This is the book, in noticing the first edition of which Dr. Daniel Curry wrote, “Professor Bowne is the greatest metaphysician of this age, perhaps of any age—the greatest because the clearest.” Not often does the average man find metaphysics enticing and exhilarating, but the keenness and brilliance of this book make it fascinating. nipresent and sustained intellectual mastery, for piercing criticism, for flawless continuity of reasoning, for unerring precision of thought, for translucence of expression, for simplification, intelligibility, illumination, and convincingness, this volume is unmatched in the literature of metaphysics. It will enable the common man to feel at home, and will give him a sense of getting on in regions where, because of mists or his own lack of vision, he has seen no pathway. The author keeps so steadily in touch with familiar realities and makes the way so clear and solid from them to others unfamiliar and recondite that the reader never feels lost or far from home, but is apt to say to himself that a new kind of metaphysician has found him and taken him by the hand. This impression will be made on most readers at the outset by the Preface to this revised edition. The first statement is: “The most marked feature of the revision is the greater emphasis laid on the idealistic element. This has been made more prominent and more consistently developed, It is shown that on the traditional realistic view both thought and being are impossible. ... I have sought to save idealism from the misunderstandings which are the great source of popular objections to it, and also to make a place for inductive science.” The Preface proceeds: “ The method pursued in the discussion depends on pedagogical reasons. A direct abstract discussion would be shorter and, for the practiced reader, more satisfactory. But it would be intelligible to only a few, and they would not need it. For the sake of being understood, to say nothing of producing conviction, it is necessary to start from the standpoint of popular thought and to return to it at each new start. In this way it becomes possible to show the thinker on the sense plane the dialectic which is implicit in his own position, and which compels him to move on if thought is to reach anything sure and steadfast. Unless this method is borne in mind it would be easy to find the discussion in constant contradiction with itself. A great deal of the argument is carried on on the basis of the popular realism, but only for the sake of showing the popular speculator the impossibility of reaching anything final on hat basis, and thus preparing him to appreciate the more excellent way. This method involves much repetition, but it is pedagogically necessary in the present stage of speculative development.” In cosmology there is need of a searching criticism of fundamental notions in order that we may emerge out of speculative chaos, but the necessity for such criticism is most marked in psychology. Of this Professor Bowne says: “Current psychology, especially of the synthetic' sort, has erred and strayed from the way beyond anything possible to lost sheep, because of the unclear and inadmissible metaphysical notions with which it operates. We have, first, an attempt to construe the mental life in terms of mechanism or of the lower categories. This has led to the most extraordinary mythology, in which mental states are hypostasized, impossible dynamic relations feigned, logical identities mistaken for objective temporal identities, and then the entire fiction, which exists only in and through thought, is mistaken for the generator of thought. Here again nothing but criticism can aid us. We must inquire what our synthesis' is to mean, and what the factors are which are to be 'synthesized,' and what are the logical conditions of such a synthesis. This inquiry cannot be dispensed with by issuing cards of questions to nurses and young mothers, or by rediscovering world-old items of knowledge by the easy process of constructing new names for them. The dictionary may be enriched in this way, and charming stories gathered concerning the age at which 'our little one began to take notice,' but this journalistic method is more likely to contribute to the 'gayety of nations' than to psychological insight. Neither can we long dispense with the inquiry by the severities of quotation marks, or by assuming a superior manner and claiming for the new psychology everything in sight." The Preface goes on in its practical way: “The mechanical psychology of sensebound thought has overflowed, with no small damage, into the field of popular education. In many cases sheer fictions and illusions are taught for truth, or are made the basis of educational procedure. . . . Much of the information given seems to be on a level with that which M. Jourdain received from his teacher in philosophy. He learned that there are two kinds of letters, vowels and consonants, and two kinds of composition, prose and poetry, and that he had been talking prose all his life without knowing it, and that when he pronounced the vowel o he pursed his lips into a circular form, and elongated them when pronouncing A. He also learned how to tell by the almanac when the moon is shining. M. Jourdain was so enchanted with this information that he thought hardly of his parents for neglecting his instruction in his youth, and also gave himself great airs on the strength of the new education, when he met Madame Jourdain and Nicole the domestic. Not a little of popular pedagogics is of this barren and inflating sort. Knowledge still puffeth up. And sometimes the matter is even worse. This thing having become the fad, the intellectually defenseless among teachers and those who would be thought wise are intimidated into accepting it. Hans Christian Andersen's story a little modified illustrates the situa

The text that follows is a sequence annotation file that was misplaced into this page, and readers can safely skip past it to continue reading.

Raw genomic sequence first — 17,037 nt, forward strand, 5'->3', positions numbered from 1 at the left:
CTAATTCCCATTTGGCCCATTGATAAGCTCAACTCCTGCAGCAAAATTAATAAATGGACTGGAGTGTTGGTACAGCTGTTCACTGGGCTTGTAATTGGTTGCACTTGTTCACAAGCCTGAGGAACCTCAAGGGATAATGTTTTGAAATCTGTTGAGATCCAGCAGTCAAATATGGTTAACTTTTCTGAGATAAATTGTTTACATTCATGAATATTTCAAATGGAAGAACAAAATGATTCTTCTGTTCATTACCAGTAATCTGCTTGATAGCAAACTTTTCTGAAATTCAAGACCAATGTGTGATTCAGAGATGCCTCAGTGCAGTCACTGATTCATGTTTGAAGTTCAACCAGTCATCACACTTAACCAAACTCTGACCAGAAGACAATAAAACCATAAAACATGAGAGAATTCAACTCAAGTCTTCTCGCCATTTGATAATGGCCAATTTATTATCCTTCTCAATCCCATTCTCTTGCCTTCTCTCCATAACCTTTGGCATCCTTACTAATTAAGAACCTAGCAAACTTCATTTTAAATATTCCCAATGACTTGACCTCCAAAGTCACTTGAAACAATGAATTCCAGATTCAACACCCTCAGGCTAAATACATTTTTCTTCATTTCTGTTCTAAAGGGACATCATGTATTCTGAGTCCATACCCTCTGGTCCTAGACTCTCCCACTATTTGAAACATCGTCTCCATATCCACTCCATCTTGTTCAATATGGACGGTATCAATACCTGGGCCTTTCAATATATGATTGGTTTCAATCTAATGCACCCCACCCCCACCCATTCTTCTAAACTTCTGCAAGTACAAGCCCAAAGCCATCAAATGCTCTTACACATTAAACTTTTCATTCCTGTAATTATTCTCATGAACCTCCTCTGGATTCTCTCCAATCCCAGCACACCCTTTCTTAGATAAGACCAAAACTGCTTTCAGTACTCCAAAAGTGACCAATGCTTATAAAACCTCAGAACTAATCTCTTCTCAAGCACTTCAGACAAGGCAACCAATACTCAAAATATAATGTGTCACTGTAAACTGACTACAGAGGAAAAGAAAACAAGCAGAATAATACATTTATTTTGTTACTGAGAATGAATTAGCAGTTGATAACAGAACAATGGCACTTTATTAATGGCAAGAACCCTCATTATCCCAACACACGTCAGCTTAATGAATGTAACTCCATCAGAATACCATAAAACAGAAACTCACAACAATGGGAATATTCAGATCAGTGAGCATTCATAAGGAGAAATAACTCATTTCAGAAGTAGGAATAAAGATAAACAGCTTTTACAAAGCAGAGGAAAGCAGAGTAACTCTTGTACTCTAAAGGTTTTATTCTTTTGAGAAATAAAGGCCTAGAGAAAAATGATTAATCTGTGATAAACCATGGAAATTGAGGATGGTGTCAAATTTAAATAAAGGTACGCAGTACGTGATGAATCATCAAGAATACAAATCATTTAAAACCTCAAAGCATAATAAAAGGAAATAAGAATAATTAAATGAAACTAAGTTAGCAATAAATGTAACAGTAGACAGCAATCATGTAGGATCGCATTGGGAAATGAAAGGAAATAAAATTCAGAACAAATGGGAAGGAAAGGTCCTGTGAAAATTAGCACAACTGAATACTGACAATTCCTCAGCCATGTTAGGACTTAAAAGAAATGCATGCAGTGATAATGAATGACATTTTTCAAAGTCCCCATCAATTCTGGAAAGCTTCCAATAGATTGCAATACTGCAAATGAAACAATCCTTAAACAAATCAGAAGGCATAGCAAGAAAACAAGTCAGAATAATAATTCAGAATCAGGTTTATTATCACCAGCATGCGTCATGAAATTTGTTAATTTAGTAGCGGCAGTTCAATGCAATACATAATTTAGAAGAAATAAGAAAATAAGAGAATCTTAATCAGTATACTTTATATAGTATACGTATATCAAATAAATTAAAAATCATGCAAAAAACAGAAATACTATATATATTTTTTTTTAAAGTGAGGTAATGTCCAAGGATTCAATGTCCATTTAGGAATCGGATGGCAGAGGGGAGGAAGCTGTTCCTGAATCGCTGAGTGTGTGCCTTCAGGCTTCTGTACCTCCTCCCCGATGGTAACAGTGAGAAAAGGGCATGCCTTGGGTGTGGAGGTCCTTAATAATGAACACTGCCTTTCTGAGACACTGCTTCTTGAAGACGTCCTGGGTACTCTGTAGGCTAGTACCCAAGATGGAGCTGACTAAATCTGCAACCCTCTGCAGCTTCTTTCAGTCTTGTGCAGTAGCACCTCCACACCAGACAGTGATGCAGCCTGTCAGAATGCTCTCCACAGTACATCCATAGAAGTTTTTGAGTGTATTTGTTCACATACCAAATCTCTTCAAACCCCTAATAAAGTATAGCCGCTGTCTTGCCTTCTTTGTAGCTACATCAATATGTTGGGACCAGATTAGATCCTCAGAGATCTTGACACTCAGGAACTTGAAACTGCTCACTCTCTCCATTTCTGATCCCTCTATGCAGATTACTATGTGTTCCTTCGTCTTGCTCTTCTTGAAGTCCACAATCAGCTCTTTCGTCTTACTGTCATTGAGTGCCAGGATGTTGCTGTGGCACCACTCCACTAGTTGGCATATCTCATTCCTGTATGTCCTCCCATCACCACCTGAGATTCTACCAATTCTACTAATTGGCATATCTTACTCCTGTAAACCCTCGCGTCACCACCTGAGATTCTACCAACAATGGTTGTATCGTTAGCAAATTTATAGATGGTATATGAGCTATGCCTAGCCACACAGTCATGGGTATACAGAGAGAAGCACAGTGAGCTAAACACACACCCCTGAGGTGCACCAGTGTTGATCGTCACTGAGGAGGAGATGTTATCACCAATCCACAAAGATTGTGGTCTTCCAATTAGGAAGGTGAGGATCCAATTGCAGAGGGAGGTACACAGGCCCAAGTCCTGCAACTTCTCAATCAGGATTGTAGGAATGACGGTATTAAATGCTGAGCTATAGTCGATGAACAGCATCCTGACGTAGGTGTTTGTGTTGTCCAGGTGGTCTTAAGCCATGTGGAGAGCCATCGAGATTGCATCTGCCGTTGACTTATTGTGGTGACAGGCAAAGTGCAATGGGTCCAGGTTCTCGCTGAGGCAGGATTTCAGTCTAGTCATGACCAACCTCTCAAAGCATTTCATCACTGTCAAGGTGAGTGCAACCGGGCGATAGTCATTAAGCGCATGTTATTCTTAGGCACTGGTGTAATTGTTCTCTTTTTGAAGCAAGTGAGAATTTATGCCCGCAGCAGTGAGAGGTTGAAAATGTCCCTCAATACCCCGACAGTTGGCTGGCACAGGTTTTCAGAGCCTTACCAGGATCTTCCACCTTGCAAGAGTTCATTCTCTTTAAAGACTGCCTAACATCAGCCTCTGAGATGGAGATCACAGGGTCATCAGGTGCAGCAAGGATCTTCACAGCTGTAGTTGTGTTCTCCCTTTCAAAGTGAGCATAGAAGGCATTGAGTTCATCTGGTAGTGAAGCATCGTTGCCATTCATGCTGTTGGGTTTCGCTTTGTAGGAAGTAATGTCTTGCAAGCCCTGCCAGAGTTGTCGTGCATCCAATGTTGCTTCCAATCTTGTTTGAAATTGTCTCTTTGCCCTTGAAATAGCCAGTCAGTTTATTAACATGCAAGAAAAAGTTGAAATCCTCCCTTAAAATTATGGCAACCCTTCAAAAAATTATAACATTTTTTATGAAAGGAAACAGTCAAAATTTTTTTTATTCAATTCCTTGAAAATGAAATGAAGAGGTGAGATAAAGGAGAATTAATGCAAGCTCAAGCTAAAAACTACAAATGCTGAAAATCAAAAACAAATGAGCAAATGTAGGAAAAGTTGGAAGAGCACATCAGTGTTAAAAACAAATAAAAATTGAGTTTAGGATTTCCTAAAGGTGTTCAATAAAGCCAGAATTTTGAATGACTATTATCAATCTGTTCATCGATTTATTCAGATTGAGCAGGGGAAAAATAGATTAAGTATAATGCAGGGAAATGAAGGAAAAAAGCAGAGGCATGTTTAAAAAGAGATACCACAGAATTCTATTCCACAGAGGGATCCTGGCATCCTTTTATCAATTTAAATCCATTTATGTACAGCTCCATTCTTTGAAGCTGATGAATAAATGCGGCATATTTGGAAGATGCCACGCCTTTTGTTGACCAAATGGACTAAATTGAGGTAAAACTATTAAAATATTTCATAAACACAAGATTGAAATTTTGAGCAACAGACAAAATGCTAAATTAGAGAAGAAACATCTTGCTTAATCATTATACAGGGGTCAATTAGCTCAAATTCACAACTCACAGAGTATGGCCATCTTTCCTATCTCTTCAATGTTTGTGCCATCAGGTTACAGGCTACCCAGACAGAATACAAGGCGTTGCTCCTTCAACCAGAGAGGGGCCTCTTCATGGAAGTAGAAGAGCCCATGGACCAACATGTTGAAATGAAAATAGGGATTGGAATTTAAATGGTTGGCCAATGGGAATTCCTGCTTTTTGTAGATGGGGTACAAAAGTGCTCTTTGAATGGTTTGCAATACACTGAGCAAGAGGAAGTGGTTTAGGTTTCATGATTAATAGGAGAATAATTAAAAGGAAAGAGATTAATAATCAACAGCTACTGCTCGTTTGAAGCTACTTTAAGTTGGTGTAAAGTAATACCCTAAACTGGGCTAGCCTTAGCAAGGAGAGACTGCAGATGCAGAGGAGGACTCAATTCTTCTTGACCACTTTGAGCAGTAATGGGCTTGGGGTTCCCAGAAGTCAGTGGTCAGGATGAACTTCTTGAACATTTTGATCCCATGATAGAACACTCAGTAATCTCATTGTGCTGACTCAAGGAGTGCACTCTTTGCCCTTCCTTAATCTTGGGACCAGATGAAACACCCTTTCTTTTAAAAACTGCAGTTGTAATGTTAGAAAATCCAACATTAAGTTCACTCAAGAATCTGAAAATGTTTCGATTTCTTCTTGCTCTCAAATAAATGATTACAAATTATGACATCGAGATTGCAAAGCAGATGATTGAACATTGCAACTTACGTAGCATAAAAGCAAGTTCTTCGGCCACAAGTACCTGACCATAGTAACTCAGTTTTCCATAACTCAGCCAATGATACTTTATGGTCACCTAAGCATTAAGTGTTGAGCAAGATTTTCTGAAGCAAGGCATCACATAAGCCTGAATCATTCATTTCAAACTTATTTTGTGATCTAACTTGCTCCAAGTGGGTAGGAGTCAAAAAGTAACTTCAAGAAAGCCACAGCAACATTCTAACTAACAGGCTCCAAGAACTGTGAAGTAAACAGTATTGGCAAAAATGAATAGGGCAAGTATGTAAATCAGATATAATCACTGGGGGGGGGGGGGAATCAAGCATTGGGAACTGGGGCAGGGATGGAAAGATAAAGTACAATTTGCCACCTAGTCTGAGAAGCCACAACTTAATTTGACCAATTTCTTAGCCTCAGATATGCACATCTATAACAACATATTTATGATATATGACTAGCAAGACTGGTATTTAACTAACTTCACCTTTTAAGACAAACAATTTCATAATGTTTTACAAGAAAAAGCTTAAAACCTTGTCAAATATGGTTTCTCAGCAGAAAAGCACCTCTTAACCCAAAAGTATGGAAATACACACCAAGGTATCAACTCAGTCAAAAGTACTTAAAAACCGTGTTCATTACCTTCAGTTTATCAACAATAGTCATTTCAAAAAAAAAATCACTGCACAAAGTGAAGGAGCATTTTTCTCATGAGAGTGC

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tion. Two knaves set up a loom in the market place and gave out that they were weaving fabrics of wondrous beauty and value. To be sure, nothing could be seen; but they set forth that whoever failed to see the goods was thereby shown to be unfit for his place. Accordingly everybody, from the king down, saw the things and praised them, and nobody dared to let on for fear of being thought unfit for his place. And they bought the goods, to the knaves' great profit, and arrayed themselves, and marched in procession in their imaginary attire. And still nobody dared to let on, until a small boy of unsophisticated vision called out: Why, they haven't got their clothes on!' This broke the spell. Intimidations of this sort are all too common in the pedagogical world at present. And they will remain until an era of criticism sets in. Then we may hope to be freed from the mythologies of the mechanical and synthetical psychology and from the misleading or sterile formulas of popular pedagogics. For this desirable pedagogical reform it is necessary that we distinguish more carefully between theoretical and practical psychology. Most theoretical psychology is practically barren. If necessary as a sufficient reason for the facts, it nevertheless often leads to nothing. Power over the facts, whether in education or in society, is not gained by studying psychological theories, but by observation and practice, and by experience of life and men.” The habitually and severely practical purpose of this metaphysician are partially manifested in the above quotations. We regret lack of space to give further samples of it from the body of the book.